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Inspired by the election of Barack Obama and his call for citizens to volunteer, two summers ago I gave my time at a daycare center at a civil/criminal/housing court here in New York City.

It took the directors of the program three weeks to accept me, even though I have a daycare license and had worked with children, at that point, for 25 years.  In fact, they thought I was a pest, I suppose because I showed up at their offices three times, thinking I was making it easier for them.

Once accepted, the director gave me a tour of the two daycare centers he was considering for me.  He decided on the smaller of the two and was excited that I was an artist, asking me to let him know what supplies I might need. I proposed that I work three mornings a week, and I started that next Monday.  Children were dropped off for varying amounts of time while their parents were in court.  Many of the kids were living under enormous stress. I was constantly struck, moved by and impressed by how seamlessly most of the kids entered this new environment and got right to work.  A friendly and welcoming adult is often enough encouragement for children to get started.

After spending time that first week in the classroom, noticing what equipment they had, working with the kids and talking with the teachers and volunteers, by Friday I asked both the head and assistant teachers if I could suggest ways to make the classroom more effective.  To their great credit, they said: “Yes!  And please feel free to contact the director!  Our requests have been ignored for eight months!”  This was the length of time they had worked there.  Over that weekend, I emailed the director and very respectfully asked if I could make suggestions to change the classroom into a more child-friendly atmosphere.  He didn’t answer me in writing, but did show up at the daycare center, extremely agitated, on Monday morning.  In the room were the head teacher, the assistant teacher, a “grandmother volunteer”, a young volunteer, and me.  There were no children in the room at that point.  After walking around the small classroom for a few moments, he turned to leave without looking at or saying anything to me.  I seized the moment and quietly asked him if he had gotten my email over the weekend.  He said he thought he might have, and asked: “What do you want?”  Feeling I had only moments to make my point, I said:  “A lot of these toys are broken or are missing parts.  Some need batteries.  The children keep coming up to us and asking us why they don’t work.”  This seemed to make him really angry.  He said:  “Well!  These toys have been here for a long time and belong to the center.”  He turned away from me and began to leave the room.  I felt I needed to say something in a hurry.  I raised my voice a bit and said: “These children’s lives are broken; they don’t need broken toys!”  I surprised myself.  And everyone else in the room.  He stormed out of the room.  Moments later he knocked on the door and asked the head teacher to step out into the hall.  When she came back, a bit shaken up, she told us he instructed her not to listen to me.  Who did I think I was?  (He came back twenty minutes later with the batteries he promised eight months earlier.)  When he left again, she was excited but scared that she might lose her job.  I said that I would feel horrible if that was an outcome of this.  But, I added, nothing ever changes unless we speak up.  She said: “Let’s throw out some toys!”  We were all energized.  It was a very happy day.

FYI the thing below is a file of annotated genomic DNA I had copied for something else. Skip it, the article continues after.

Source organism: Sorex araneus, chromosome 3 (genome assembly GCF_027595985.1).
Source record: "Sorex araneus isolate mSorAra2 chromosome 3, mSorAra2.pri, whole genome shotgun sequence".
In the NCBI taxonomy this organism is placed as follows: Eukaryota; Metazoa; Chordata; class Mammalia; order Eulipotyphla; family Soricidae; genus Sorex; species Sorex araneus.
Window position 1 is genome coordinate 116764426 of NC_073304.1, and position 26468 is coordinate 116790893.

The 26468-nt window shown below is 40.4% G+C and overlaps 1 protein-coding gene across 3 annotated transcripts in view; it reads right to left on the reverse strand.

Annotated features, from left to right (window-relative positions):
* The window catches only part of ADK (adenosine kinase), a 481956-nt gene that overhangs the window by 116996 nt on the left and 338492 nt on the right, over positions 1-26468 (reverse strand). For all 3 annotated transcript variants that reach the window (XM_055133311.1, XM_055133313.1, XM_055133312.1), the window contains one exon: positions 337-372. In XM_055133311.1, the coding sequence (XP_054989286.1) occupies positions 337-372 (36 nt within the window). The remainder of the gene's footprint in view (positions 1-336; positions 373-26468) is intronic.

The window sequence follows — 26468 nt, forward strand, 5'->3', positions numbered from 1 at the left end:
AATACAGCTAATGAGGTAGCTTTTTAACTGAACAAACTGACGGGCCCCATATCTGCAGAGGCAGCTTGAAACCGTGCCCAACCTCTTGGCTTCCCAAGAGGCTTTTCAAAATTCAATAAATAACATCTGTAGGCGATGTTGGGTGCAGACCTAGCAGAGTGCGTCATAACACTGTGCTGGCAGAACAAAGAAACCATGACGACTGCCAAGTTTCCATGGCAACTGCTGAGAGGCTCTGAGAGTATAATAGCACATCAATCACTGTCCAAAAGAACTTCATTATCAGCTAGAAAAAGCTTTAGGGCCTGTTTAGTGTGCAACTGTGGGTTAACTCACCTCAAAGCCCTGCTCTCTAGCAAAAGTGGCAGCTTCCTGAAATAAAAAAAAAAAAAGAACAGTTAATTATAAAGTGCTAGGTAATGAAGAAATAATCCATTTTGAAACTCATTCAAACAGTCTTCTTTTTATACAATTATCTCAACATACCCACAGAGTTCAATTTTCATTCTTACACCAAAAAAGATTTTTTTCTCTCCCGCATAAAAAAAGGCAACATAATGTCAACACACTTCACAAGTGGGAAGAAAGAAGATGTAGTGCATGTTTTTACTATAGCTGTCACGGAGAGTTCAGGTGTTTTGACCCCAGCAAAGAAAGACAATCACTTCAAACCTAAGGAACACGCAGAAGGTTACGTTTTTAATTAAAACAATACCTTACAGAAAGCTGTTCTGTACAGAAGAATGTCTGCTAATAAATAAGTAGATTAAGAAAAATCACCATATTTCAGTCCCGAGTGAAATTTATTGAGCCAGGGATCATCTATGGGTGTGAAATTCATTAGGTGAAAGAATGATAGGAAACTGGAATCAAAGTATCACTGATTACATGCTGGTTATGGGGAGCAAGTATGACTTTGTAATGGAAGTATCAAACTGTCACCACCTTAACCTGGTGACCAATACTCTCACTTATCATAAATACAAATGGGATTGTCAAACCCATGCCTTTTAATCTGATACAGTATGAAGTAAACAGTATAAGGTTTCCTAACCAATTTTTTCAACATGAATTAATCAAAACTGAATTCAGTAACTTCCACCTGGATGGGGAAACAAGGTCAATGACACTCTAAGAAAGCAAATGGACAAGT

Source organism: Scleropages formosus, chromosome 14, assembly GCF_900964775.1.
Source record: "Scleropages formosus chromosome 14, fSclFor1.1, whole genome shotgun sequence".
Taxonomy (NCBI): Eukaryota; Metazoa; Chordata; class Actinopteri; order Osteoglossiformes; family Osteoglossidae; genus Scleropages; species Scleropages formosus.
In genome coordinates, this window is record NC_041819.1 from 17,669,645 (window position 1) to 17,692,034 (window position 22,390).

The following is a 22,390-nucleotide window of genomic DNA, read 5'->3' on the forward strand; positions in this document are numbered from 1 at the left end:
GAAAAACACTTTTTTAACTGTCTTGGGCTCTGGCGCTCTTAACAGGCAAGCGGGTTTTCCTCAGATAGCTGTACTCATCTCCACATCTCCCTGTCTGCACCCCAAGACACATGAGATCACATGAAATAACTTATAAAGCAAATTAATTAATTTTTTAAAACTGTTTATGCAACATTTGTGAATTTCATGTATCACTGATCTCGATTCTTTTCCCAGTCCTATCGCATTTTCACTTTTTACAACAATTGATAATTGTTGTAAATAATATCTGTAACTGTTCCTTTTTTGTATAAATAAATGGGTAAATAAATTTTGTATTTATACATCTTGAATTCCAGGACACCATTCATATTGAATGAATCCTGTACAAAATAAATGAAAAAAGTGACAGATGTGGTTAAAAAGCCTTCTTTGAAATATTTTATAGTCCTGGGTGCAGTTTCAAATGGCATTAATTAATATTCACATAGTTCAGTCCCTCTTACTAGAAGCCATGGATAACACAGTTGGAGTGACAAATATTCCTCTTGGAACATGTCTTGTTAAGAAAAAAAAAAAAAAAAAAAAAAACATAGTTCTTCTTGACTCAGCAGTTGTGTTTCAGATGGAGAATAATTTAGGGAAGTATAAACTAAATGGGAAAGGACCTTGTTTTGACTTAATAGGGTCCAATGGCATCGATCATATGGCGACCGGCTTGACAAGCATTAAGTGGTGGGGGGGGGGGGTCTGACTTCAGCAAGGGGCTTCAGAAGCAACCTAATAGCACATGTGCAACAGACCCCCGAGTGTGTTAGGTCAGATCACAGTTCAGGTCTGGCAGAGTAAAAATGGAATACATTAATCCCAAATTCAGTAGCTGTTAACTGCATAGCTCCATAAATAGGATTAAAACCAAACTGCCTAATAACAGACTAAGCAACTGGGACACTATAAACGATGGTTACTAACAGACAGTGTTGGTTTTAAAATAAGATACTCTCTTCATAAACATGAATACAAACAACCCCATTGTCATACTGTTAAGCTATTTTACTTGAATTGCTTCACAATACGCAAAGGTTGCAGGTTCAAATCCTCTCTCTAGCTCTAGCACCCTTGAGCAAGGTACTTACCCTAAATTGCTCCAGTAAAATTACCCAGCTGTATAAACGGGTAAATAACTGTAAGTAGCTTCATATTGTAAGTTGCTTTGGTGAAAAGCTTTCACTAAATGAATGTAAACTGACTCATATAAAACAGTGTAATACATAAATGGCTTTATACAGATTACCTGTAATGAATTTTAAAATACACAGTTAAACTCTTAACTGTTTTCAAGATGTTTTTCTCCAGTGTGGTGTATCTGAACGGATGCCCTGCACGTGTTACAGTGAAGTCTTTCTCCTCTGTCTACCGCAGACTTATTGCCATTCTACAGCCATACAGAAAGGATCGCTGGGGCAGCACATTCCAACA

We filled three huge garbage bags with broken toys, old stuffed animals, and obsolete forms.  Now there was room in the closets to put the broken computers that were piled up in the back of the room.  We made that corner into a science area.  We found amazing posters and a lot of educational material in the closets.  Now there was plenty of room on the classroom shelves for all the wonderful, engaging material that had been tucked away and out of reach.  The next day I brought in dozens of blank books I had made at home by folding three pieces of cardstock paper in half and sewing them along the folded edge.  When kids came into the classroom they were invited to write a story or simply draw in them.  The head teacher came up with the idea of bringing in her classical music CDs to play in the classroom.  When she ran this idea by the director he said:  “They won’t like that music.”  We were all deeply offended by that remark.  And, of course, played the music anyway.

The following week, I was told that the director said I was not allowed to work more than 20 hours a week.  It was the number of hours I was giving anyway!  I kept a low profile with him, and we never spoke directly again.  When the summer came to a close, I began to cut down on my hours so I could prepare for the start of my playgroup year.  I’ve continued to bring in toys, books and games that I’ve asked parents I know to donate.  Sometimes I hang out a little with the kids.

Published inVolunteer

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